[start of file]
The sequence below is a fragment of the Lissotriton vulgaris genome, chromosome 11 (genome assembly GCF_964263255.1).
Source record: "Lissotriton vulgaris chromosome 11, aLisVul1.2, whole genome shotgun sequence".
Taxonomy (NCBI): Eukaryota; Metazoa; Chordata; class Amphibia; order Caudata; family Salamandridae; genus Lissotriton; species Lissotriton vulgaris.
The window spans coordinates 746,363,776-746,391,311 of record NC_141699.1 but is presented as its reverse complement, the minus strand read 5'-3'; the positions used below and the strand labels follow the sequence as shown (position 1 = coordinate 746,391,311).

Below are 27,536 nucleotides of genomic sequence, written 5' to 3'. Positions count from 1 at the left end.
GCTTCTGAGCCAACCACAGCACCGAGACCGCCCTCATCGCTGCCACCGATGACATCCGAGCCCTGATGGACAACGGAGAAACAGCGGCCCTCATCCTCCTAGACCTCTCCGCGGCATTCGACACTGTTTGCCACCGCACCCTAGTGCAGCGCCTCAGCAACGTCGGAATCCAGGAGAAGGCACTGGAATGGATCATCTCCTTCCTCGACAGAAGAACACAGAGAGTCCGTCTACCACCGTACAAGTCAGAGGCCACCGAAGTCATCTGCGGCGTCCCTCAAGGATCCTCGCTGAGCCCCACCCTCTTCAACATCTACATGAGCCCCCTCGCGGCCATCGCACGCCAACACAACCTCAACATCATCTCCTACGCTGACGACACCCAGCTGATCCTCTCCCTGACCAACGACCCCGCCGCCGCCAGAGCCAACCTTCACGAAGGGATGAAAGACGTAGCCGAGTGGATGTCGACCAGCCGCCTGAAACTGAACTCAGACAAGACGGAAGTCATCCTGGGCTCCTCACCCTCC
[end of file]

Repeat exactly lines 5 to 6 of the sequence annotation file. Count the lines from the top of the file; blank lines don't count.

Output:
Below are 27,536 nucleotides of genomic sequence, written 5' to 3'. Positions count from 1 at the left end.
GCTTCTGAGCCAACCACAGCACCGAGACCGCCCTCATCGCTGCCACCGATGACATCCGAGCCCTGATGGACAACGGAGAAACAGCGGCCCTCATCCTCCTAGACCTCTCCGCGGCATTCGACACTGTTTGCCACCGCACCCTAGTGCAGCGCCTCAGCAACGTCGGAATCCAGGAGAAGGCACTGGAATGGATCATCTCCTTCCTCGACAGAAGAACACAGAGAGTCCGTCTACCACCGTACAAGTCAGAGGCCACCGAAGTCATCTGCGGCGTCCCTCAAGGATCCTCGCTGAGCCCCACCCTCTTCAACATCTACATGAGCCCCCTCGCGGCCATCGCACGCCAACACAACCTCAACATCATCTCCTACGCTGACGACACCCAGCTGATCCTCTCCCTGACCAACGACCCCGCCGCCGCCAGAGCCAACCTTCACGAAGGGATGAAAGACGTAGCCGAGTGGATGTCGACCAGCCGCCTGAAACTGAACTCAGACAAGACGGAAGTCATCCTGGGCTCCTCACCCTCC